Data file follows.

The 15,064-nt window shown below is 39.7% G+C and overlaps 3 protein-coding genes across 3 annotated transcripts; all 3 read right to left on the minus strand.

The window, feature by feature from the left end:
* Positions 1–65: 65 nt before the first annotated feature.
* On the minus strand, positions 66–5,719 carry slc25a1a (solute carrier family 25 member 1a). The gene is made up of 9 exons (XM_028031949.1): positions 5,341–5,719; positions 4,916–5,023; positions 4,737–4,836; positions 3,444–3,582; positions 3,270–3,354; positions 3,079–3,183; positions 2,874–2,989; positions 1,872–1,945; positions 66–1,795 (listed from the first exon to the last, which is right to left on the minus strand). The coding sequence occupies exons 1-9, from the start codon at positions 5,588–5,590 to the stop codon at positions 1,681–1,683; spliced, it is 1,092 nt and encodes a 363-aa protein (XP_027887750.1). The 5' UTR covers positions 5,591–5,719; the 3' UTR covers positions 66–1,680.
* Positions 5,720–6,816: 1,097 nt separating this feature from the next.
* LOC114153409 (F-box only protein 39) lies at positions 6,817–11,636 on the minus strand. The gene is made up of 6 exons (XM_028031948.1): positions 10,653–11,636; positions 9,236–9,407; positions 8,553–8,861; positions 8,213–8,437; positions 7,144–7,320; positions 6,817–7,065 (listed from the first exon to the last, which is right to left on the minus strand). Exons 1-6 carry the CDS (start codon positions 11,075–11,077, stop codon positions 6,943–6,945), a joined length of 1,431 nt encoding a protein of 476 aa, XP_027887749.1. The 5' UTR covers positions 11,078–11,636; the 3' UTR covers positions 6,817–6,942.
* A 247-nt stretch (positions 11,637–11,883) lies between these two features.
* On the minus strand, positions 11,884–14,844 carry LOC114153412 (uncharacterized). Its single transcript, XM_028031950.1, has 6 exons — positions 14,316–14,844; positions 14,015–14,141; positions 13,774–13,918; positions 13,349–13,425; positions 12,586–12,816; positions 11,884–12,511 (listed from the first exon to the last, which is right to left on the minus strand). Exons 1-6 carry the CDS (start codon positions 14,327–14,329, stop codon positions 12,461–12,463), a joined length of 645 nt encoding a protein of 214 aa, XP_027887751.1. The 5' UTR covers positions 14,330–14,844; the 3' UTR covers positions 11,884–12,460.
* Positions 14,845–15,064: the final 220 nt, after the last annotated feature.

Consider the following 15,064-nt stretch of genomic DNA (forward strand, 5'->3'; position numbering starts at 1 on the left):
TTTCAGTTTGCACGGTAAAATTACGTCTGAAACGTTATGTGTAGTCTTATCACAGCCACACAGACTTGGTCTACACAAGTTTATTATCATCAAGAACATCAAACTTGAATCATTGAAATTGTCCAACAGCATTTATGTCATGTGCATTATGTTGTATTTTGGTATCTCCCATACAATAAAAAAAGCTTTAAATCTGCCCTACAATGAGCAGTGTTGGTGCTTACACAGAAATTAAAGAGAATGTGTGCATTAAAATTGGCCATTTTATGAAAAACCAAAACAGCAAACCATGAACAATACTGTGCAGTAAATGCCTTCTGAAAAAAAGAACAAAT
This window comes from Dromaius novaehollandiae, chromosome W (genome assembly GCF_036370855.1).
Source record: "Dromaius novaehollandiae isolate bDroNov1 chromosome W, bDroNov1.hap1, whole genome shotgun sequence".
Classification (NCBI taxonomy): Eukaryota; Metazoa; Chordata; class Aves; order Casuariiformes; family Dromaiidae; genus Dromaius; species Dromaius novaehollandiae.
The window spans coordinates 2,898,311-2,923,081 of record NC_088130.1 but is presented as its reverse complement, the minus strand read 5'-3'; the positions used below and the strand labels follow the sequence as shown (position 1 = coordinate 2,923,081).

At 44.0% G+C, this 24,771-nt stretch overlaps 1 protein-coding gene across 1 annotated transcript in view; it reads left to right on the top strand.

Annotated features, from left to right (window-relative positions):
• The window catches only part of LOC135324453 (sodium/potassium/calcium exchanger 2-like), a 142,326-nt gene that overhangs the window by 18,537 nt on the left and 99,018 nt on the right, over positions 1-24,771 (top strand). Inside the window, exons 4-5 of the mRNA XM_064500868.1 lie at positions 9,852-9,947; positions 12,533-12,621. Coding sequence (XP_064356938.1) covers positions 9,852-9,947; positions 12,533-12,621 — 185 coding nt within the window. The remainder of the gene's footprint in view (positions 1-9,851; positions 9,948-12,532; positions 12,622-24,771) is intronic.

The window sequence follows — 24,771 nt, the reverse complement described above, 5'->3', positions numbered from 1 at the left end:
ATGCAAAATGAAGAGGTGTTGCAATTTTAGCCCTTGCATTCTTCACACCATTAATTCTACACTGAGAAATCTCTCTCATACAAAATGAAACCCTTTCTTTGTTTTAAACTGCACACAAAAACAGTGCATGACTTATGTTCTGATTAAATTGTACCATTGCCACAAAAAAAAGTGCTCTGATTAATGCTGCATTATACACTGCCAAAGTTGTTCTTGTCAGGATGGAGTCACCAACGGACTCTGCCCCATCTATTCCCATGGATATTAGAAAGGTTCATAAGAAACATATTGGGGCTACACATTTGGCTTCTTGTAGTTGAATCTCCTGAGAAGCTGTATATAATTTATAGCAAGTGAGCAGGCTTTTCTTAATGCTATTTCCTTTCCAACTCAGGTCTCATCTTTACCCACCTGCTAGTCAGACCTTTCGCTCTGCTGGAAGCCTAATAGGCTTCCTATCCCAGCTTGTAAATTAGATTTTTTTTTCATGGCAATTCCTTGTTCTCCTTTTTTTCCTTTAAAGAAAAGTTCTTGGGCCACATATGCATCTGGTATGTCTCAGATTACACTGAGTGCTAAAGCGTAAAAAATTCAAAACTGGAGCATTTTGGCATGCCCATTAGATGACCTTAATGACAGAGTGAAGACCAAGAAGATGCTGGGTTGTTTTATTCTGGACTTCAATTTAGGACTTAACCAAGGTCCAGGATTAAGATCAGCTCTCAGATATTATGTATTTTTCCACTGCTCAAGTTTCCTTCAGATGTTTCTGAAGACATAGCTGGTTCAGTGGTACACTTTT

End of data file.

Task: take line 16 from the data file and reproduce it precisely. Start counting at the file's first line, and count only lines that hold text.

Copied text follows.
At 44.0% G+C, this 24,771-nt stretch overlaps 1 protein-coding gene across 1 annotated transcript in view; it reads left to right on the top strand.